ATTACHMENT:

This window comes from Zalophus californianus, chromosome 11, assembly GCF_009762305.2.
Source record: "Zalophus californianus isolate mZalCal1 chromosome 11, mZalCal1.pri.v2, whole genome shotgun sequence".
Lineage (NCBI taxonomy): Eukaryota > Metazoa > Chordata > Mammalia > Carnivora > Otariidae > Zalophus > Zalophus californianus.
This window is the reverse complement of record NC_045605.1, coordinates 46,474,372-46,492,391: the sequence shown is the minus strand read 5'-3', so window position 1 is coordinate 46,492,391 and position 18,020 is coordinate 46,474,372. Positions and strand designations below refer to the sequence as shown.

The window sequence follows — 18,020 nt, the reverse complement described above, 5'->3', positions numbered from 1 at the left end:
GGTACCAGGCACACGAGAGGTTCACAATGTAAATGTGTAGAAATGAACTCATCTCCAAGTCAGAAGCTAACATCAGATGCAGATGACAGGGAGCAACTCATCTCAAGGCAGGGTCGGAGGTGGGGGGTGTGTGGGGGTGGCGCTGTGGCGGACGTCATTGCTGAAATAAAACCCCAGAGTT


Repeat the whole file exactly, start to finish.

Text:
This window comes from Zalophus californianus, chromosome 11, assembly GCF_009762305.2.
Source record: "Zalophus californianus isolate mZalCal1 chromosome 11, mZalCal1.pri.v2, whole genome shotgun sequence".
Lineage (NCBI taxonomy): Eukaryota > Metazoa > Chordata > Mammalia > Carnivora > Otariidae > Zalophus > Zalophus californianus.
This window is the reverse complement of record NC_045605.1, coordinates 46,474,372-46,492,391: the sequence shown is the minus strand read 5'-3', so window position 1 is coordinate 46,492,391 and position 18,020 is coordinate 46,474,372. Positions and strand designations below refer to the sequence as shown.

The window sequence follows — 18,020 nt, the reverse complement described above, 5'->3', positions numbered from 1 at the left end:
GGTACCAGGCACACGAGAGGTTCACAATGTAAATGTGTAGAAATGAACTCATCTCCAAGTCAGAAGCTAACATCAGATGCAGATGACAGGGAGCAACTCATCTCAAGGCAGGGTCGGAGGTGGGGGGTGTGTGGGGGTGGCGCTGTGGCGGACGTCATTGCTGAAATAAAACCCCAGAGTT